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Election picks and coin flips | Bob Roegner
Who’s going to win all these elections we’ve been following for the past several months?
I’ve consulted with my usual cast of “experts,” interviewed most of the candidates, talked to likely voters — and in a couple of races, flipped a coin.
The race to replace Ron Sims as King County Executive has been one of the most intriguing because of the political dynamics. King County Council chairman Dow Constantine is the Democrat in the non-partisan race and is a well-known “insider” in Seattle politics. But with the county budget in deep trouble, that “insider” status has also opened the door for “outsider” Susan Hutchison, who has no political experience or public record. She is the “Republican” in a race that demographically favors Democrats. All the polls put this race within the statistical margin for error, meaning it’s a tossup. My guess is Constantine wins the race because there will be 10-12 percent higher turnout in Seattle due to the mayor’s race.
The other countywide position up this year is for King County Assessor to complete the balance of Scott Noble’s term due to his resignation. There are five candidates in the winner-take-all race with current port commissioner and former Seattle treasurer Lloyd Hara as the likely winner. None of the other candidates have the management background or the name familiarity.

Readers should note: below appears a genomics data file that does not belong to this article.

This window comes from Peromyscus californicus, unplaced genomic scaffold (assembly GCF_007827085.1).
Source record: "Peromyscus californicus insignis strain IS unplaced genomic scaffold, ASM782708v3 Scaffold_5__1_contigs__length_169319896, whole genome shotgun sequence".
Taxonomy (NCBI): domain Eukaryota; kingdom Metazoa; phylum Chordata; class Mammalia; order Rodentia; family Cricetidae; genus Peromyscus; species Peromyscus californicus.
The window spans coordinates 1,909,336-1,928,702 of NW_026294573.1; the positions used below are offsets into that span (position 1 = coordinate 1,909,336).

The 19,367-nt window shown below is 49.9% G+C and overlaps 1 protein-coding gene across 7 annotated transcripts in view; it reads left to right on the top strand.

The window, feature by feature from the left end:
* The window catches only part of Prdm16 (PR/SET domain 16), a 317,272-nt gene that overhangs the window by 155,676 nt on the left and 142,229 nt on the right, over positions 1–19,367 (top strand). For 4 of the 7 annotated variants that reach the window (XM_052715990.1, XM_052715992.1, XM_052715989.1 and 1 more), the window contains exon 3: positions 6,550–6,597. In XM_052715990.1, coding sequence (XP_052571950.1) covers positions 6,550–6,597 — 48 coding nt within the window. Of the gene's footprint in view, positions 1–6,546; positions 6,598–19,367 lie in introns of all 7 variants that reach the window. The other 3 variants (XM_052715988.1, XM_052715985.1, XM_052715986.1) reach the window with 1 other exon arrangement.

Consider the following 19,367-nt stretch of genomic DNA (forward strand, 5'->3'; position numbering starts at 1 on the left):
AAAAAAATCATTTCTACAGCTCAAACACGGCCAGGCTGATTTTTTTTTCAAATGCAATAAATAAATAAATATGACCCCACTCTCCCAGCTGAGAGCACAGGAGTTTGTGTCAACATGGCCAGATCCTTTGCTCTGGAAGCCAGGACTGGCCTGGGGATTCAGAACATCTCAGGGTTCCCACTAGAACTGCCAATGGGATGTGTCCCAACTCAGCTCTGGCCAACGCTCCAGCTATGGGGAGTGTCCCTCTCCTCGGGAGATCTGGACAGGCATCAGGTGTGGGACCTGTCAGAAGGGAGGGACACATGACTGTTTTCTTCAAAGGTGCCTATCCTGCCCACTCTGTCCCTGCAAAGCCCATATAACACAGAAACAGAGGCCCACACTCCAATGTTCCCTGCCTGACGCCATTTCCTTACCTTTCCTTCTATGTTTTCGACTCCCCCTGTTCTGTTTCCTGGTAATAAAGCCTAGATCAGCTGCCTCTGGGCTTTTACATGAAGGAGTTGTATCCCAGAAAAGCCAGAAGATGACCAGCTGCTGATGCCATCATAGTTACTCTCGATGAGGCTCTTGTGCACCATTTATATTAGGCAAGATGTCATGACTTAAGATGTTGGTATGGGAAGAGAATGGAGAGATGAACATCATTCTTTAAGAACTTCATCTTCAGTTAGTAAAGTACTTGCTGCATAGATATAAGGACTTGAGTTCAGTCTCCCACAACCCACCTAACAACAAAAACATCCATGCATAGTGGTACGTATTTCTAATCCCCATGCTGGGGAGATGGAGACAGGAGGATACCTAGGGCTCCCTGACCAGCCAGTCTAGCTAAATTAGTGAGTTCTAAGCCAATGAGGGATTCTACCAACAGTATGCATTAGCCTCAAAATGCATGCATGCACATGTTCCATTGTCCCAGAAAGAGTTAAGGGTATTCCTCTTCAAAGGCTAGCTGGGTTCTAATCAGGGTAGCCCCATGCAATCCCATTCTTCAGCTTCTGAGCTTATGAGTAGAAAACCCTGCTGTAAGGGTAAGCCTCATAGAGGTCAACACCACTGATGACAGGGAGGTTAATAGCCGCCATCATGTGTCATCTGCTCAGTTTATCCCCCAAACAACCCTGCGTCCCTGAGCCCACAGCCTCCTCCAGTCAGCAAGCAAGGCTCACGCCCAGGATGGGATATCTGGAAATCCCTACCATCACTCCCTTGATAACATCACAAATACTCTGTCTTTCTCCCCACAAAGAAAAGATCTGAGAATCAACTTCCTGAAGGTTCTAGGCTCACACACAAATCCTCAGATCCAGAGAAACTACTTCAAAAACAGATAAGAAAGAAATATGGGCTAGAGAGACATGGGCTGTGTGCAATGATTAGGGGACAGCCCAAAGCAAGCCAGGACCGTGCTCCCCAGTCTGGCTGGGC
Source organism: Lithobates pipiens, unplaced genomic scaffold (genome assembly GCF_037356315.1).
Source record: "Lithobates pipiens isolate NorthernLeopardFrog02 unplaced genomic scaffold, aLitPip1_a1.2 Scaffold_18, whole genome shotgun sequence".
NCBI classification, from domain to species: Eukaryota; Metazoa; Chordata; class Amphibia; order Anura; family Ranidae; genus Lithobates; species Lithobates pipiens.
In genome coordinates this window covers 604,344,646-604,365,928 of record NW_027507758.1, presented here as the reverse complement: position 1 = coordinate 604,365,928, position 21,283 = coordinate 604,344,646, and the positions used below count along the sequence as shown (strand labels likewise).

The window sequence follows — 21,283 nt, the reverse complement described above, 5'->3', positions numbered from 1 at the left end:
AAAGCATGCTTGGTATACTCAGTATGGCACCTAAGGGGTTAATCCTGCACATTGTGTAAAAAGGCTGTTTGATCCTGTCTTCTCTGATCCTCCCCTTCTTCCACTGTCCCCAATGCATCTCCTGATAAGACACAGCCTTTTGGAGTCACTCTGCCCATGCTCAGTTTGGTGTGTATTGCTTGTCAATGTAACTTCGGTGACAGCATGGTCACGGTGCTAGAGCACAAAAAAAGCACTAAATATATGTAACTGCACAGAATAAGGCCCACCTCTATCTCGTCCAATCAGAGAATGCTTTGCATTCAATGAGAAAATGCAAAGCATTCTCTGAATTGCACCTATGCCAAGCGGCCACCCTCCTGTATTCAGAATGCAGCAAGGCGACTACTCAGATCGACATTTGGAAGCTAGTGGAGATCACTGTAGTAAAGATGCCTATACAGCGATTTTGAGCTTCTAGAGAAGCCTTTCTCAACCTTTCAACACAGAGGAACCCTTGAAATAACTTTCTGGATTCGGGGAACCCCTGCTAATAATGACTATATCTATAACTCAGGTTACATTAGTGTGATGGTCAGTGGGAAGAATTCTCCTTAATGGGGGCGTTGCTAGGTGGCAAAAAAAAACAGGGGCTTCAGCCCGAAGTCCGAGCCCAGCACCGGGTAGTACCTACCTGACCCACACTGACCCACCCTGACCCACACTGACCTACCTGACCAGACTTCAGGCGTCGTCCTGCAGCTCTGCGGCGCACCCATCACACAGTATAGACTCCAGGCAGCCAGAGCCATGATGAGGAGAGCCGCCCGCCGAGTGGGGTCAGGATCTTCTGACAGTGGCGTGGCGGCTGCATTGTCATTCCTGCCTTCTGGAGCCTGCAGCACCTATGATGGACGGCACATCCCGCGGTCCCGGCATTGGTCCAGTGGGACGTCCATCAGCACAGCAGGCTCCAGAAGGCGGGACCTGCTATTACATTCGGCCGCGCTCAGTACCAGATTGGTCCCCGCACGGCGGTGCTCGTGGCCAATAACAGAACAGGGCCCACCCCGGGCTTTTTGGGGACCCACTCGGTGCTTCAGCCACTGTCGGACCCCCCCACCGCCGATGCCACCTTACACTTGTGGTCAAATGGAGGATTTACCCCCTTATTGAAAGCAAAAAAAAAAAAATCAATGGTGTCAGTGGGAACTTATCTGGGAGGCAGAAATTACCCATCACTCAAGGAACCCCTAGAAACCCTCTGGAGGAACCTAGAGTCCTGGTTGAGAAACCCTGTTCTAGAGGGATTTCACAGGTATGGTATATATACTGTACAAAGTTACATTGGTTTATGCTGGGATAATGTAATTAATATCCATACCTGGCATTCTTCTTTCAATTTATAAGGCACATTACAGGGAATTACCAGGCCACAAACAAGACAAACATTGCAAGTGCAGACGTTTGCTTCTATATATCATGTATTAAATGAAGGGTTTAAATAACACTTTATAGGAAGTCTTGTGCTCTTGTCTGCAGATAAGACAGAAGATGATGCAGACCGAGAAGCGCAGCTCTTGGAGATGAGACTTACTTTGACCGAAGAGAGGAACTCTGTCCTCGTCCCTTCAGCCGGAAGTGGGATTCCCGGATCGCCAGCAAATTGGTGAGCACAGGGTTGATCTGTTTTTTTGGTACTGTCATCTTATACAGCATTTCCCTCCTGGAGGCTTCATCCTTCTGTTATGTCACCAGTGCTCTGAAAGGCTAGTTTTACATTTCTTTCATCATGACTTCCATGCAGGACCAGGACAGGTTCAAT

In the Seattle mayor’s race, neither Joe Mallahan nor Mike McGinn are household names, but Mallahan seems to have gained the momentum.
The other mayor races to watch are Kent’s and Auburn’s. Suzette Cooke is running for a second term in Kent’s “strong mayor” system, but has a well-known and formidable opponent in businessman Jim Berrios. Cooke received an “outstanding” rating from the Municipal League, while Berrios received a “good.” With the possibility of flooding in the valley, Cooke has been provided the forum to use the built-in incumbent advantage. It looks like Cooke, but it could be close.
In Auburn, Mayor Pete Lewis has come under significant criticism for his downtown emphasis. But his opponent, council member Virginia Haugen, is not well positioned enough to galvanize the neighborhoods. Lewis should win very comfortably. Also, incumbent council member Gene Cerino could be in trouble against John Partridge.
In Federal Way, Proposition 1 to change the form of government from council-manager with a professional city manager as the chief administrative officer to a mayor-council, where a politically elected mayor is the chief administrator, has once again divided the community. The same issue was on the ballot last year. Last year’s debates were a more thoughtful discussion on the pros and cons of each system. The public voted by a strong majority to keep the current format.
But this year, the campaign by the proponents of change has been far more political. They have raised a lot of money, primarily from people who are unhappy with the city, and have hired a campaign manager. They were also able to obtain the endorsement of the police union, but that came with a political problem. Many believe the union’s support is a strategic move to gain political power and bargaining table leverage should the measure pass.
At the same time, council member Jim Ferrell’s stated interest in running for mayor has raised a “true motivation” concern regarding his leadership with the campaign to implement a strong mayor system. While this issue has not received significant public attention due to other higher profile races, it has significant consequences. The “Yes on Prop. 1” campaign has stretched its argument in its attempt to win. Unfortunately, the “No” campaign has responded in kind. The election as a result may be closer, but still appears likely to fail, and it should. Changing your form of government should be a thoughtful process, not one of misleading ads and special interests, endorsements and dollars.